Practitioners of law — be it through law firms, legal departments or individual lawyers — have always been dependent on data. Of course, it’s only recently that a majority of that data is digital, through what we refer to as big data. As you may know, big data is powered by cloud computing, AI and machine learning, as well as a variety of digital analytics platforms.
Gone are the days where an army of well-intentioned interns and paralegals, fueled by coffee and energy drinks spend their waking hours scouring through dozens — if not hundreds — of law books to find a solution to a case. Instead, they will rely on data technologies, which can make this process both faster and more efficient.
It’s all part of a relatively new process called legal analytics that — like business intelligence or marketing analytics — involves extracting rich, targeted insights from a vast quantity of data. Only, in the legal industry, you’re not trying to measure how many customers buy a product or engage with a marketing campaign. Instead, you’re doing things like reviewing how many cases support your argument and whether or not you can use certain pieces of evidence to enrich said argument.
Suddenly, you’re talking about data-driven lawyers who spend a bulk of their time conducting complex searches and pouring over digital content that could be potentially relevant to their case or current workload. Better yet, these systems can be left to search in the background, while their human counterparts focus on more important tasks.
Analog to Digital
Of course, before many of these advanced digital and analytics systems can be used, the information must be made available through them. This calls for the transfer of analog or physical documents onto digital systems, which is surprisingly an incredibly complex and logistical process. Publicly available legal resources and book are not the issue — though the owners of said material need to authorize their move to digital platforms.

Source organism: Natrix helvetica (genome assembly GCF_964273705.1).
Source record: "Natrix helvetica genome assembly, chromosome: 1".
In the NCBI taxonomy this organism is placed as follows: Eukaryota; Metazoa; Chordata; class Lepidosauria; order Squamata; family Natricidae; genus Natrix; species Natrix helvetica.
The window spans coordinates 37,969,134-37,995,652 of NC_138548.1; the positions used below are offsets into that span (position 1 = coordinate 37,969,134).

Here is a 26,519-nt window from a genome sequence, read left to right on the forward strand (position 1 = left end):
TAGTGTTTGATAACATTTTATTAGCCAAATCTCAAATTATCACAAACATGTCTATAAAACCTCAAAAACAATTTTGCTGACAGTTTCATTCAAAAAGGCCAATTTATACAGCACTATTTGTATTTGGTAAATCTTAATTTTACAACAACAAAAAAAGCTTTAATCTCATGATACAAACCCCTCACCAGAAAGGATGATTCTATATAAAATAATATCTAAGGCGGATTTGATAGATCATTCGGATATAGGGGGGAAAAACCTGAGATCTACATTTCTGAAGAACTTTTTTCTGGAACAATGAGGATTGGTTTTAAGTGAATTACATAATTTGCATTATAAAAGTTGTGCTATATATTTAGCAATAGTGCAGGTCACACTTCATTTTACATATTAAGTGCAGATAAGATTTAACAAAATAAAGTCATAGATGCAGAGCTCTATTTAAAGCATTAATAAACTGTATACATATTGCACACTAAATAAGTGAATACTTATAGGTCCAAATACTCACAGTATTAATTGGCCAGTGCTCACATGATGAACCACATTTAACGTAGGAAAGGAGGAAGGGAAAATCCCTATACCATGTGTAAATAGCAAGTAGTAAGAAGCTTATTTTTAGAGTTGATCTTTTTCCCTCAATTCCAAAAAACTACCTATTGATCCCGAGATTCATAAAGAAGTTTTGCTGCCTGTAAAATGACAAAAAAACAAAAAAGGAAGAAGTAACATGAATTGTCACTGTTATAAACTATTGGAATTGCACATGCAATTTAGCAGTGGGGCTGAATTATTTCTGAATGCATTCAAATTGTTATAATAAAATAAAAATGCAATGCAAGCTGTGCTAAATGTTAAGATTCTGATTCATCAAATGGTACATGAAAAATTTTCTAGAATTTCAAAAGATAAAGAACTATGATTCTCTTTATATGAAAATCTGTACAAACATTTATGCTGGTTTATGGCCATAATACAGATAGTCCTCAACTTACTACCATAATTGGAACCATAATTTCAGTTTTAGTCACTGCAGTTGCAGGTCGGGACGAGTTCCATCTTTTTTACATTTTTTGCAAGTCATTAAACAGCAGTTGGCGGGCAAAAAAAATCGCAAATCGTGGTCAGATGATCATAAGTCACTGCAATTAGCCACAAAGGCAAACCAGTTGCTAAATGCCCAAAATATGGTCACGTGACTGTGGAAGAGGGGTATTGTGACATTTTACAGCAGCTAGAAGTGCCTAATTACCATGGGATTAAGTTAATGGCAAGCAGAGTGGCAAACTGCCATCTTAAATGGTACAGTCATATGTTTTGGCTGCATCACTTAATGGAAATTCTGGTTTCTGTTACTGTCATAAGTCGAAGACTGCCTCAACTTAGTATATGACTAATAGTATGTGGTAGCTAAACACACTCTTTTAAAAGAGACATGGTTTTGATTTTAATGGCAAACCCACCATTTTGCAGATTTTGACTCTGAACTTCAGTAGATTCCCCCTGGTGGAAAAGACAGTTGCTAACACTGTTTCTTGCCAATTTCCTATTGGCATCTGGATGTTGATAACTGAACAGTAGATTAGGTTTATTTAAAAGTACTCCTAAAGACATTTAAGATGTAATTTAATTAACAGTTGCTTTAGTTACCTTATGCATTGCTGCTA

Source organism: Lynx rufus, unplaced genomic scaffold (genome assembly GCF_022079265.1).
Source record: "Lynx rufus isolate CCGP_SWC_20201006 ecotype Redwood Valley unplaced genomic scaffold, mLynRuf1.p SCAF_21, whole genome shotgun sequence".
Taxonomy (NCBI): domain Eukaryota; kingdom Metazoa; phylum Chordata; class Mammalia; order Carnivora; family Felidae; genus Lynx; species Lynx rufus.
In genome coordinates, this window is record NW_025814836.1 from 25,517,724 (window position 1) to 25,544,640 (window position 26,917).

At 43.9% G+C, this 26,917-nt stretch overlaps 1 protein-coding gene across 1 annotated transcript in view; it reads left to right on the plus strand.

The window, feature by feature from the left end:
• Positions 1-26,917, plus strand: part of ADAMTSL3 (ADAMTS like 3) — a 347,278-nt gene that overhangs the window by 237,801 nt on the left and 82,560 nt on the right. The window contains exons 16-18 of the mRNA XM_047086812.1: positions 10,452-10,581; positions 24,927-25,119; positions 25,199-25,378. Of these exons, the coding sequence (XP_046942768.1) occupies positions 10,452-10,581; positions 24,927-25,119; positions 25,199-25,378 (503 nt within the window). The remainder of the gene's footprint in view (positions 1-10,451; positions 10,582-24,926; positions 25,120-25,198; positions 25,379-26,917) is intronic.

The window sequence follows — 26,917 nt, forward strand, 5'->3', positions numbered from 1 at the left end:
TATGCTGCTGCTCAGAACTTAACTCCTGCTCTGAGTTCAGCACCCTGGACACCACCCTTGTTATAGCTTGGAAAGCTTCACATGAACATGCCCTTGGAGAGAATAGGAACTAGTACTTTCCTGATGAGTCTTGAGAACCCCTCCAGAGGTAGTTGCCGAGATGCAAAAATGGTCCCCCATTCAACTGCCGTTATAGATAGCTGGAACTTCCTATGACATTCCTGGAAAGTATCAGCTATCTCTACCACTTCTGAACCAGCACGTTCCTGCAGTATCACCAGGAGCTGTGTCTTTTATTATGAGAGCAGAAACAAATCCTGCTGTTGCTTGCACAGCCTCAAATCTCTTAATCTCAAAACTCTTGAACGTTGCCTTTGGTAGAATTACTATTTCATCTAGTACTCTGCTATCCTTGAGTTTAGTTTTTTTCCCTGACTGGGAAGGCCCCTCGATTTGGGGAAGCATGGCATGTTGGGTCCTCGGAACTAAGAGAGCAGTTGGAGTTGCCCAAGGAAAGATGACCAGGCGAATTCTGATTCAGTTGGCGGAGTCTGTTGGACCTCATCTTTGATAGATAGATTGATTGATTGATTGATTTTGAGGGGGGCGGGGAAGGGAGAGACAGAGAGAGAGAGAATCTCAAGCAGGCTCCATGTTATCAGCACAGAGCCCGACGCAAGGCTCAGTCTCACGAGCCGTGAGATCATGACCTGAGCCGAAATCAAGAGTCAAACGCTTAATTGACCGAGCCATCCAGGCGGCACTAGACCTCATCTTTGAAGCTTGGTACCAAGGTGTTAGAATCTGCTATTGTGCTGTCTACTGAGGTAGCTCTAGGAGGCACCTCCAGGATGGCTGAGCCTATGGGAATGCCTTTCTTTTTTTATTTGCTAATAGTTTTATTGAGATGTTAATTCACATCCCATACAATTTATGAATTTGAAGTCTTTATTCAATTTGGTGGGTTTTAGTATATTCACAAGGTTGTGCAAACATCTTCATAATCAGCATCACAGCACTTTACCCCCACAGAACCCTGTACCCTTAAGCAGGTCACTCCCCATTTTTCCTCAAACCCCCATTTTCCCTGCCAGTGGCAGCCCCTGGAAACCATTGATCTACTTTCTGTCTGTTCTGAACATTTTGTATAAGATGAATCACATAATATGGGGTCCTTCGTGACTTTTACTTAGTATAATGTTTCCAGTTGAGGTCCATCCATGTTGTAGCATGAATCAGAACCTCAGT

The real issue stems from the sensitive and confidential documents that only select individuals are supposed to handle and see. Like with sensitive medical records, many law documents and legal resources must remain secure and private. The systems involved not only need to be capable of handling vast quantities of materials, but they must do so in an incredibly secure fashion to prevent outside tampering or interference.
Luckily, quite a few technology companies are working to provide and improve systems for doing such a thing. Data-parsing tools and analytics platforms can ingest legal resources and tag them with relevant meta-data and additional details, so they’re readily searchable.
More importantly, the digital resources and content will be available in new ways — such as mobile platforms or solutions. This enables not just lawyers but everyone with access to the digital content to practice or become more familiar with the industry of law. Obviously, you can’t start defending clients without the proper credentials, but you will have instant and direct access to legal advice in the palm of your hand.
This does bring about a multitude of new concerns, such as data security and privacy, as well as the highly regulated nature of modern technologies. Under GDPR — or the General Data Protection Regulation in EU — businesses must take full responsibility for the customer and client data they are handling. This includes law firms.
The Power of AI and Machine Learning
We can then analyze digital content by varying automated tools and platforms, which are powered by AI and machine learning technologies. The beauty of machine learning is that we can use it to build a model or algorithm, then continuously improve it over time. So, you start with a good baseline, but it only gets better and more accurate from there.
That explains why the demand for tech-savvy attorneys and lawyers has grown considerably in recent years. The future of law is heavily steeped in data and digital technologies. The widespread use of modern and emerging technologies has helped boost the demand for tech experience. In fact, it’s become so prevalent that certain states now require licensed and practicing lawyers to continue their education in a relevant technology curriculum. Florida is a great example, which now requires attorneys to acquire several new education credits.
In reality, the more the industry adopts these technologies — and the more practicing professionals that incorporate them into their routine — the more competitive the entire market becomes. Lawyers without access to said platforms will find themselves at a significant disadvantage, if not outright defeated.
A human just cannot keep up with an AI or machine learning systems, which never gets tired, never loses focus and continues to grow more skilled and more accurate over time. Tomorrow’s data-driven lawyers will have no choice but to climb aboard, learning these new technologies and becoming familiar with the AI solutions that will help them with their tasks.